Searchable abstracts of presentations at key conferences on calcified tissues
Bone Abstracts (2013) 2 P110 | DOI: 10.1530/boneabs.2.P110

ICCBH2013 Poster Presentations (1) (201 abstracts)

Replacing conventional spine radiographs with dual energy X-ray absorptiometry in children with suspected reduction in bone density

Ese Adiotomre 1, , Lucy Summers 3 , Penny Broadley 2 , Isla Lang 2 , Giles Morrison 1 & Amaka Offiah 2,

1Sheffield Teaching Hospitals NHS Foundation Trust UK, Sheffield, UK; 2Sheffield Children’s NHS Foundation Trust, Sheffield, UK; 3Academic Unit of Child Health, University of Sheffield UK, Sheffield, UK.

Purpose: Children have greater lifetime risks of radiation-induced complications compared to adults. In children with osteogenesis imperfecta conventional radiographs are obtained to assess spine morphometry, while DXA assesses bone density. In adults DXA is now used for both. We aim to establish whether iDXA can replace spine radiographs in the assessment of paediatric vertebral morphometry.

Methods: An 18-month prospective recruitment of 200 consented children with, and 50 without suspected reduction in bone density, aged 5–15 years, will have lateral spine radiographs and lateral DXA scans on the same day. Three observers will independently assess all images (blinded to corresponding results of radiographs and DXA) using a modified ABQ technique. 100 random images will be interpreted twice. Diagnostic accuracy and inter and intra-observer reliability of DXA will be compared to the gold standard of radiography.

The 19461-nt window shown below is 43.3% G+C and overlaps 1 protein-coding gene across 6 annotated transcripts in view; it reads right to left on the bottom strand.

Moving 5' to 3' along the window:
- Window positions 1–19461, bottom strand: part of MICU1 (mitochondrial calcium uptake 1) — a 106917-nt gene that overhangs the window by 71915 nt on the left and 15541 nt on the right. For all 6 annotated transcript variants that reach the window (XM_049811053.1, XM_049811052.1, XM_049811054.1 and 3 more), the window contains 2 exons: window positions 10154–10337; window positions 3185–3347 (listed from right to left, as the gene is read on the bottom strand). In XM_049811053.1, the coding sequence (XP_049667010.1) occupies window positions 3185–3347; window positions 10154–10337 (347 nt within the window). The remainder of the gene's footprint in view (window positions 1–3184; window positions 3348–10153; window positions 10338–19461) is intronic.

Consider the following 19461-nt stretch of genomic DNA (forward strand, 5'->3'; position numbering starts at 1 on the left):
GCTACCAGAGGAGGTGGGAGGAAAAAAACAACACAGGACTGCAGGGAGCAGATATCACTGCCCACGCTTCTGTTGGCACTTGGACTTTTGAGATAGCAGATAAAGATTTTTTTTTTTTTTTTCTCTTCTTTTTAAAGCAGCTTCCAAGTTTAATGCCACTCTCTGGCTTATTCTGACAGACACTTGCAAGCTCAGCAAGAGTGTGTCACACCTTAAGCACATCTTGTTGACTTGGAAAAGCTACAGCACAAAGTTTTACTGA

Patient/carer experience, radiation dose of DXA compared to radiographs and health economics will be assessed.

Results: Interim results of the first 50 recruited patients showed 26 had 1 or more vertebral fractures. The fracture detection sensitivity for DXA was 62.7% and specificity 87.8%. The overall accuracy for vertebral fracture detection with DXA was 83.5%. The overall agreement between radiographs and DXA was 68.7%.

Conclusion: Using the ABQ technique in children has limitations and a more reliable scoring system is required. Compared to radiography DXA does not appear to be worse for morphometry and given the reduced dose and comparable CEC qualities, DXA should be recommended for morphometry in children after more robust analyses.

Volume 2

6th International Conference on Children's Bone Health

Rotterdam, The Netherlands
22 Jun 2013 - 25 Jun 2013


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